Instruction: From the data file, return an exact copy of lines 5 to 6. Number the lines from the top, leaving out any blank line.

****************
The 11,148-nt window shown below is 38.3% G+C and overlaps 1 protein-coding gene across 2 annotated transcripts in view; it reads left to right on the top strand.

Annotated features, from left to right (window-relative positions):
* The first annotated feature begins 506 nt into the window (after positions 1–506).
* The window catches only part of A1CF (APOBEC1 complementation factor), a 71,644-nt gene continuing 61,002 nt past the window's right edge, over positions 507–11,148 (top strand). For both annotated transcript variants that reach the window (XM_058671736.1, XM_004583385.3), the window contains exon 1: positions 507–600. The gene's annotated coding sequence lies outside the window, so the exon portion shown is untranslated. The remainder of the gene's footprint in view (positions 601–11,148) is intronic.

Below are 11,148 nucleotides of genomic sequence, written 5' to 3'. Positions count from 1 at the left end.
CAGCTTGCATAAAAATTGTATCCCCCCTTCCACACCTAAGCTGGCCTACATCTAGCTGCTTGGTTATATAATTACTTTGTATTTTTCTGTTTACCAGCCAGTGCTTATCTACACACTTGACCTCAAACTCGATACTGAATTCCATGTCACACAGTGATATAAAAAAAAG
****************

Below are 11,148 nucleotides of genomic sequence, written 5' to 3'. Positions count from 1 at the left end.
CAGCTTGCATAAAAATTGTATCCCCCCTTCCACACCTAAGCTGGCCTACATCTAGCTGCTTGGTTATATAATTACTTTGTATTTTTCTGTTTACCAGCCAGTGCTTATCTACACACTTGACCTCAAACTCGATACTGAATTCCATGTCACACAGTGATATAAAAAAAAG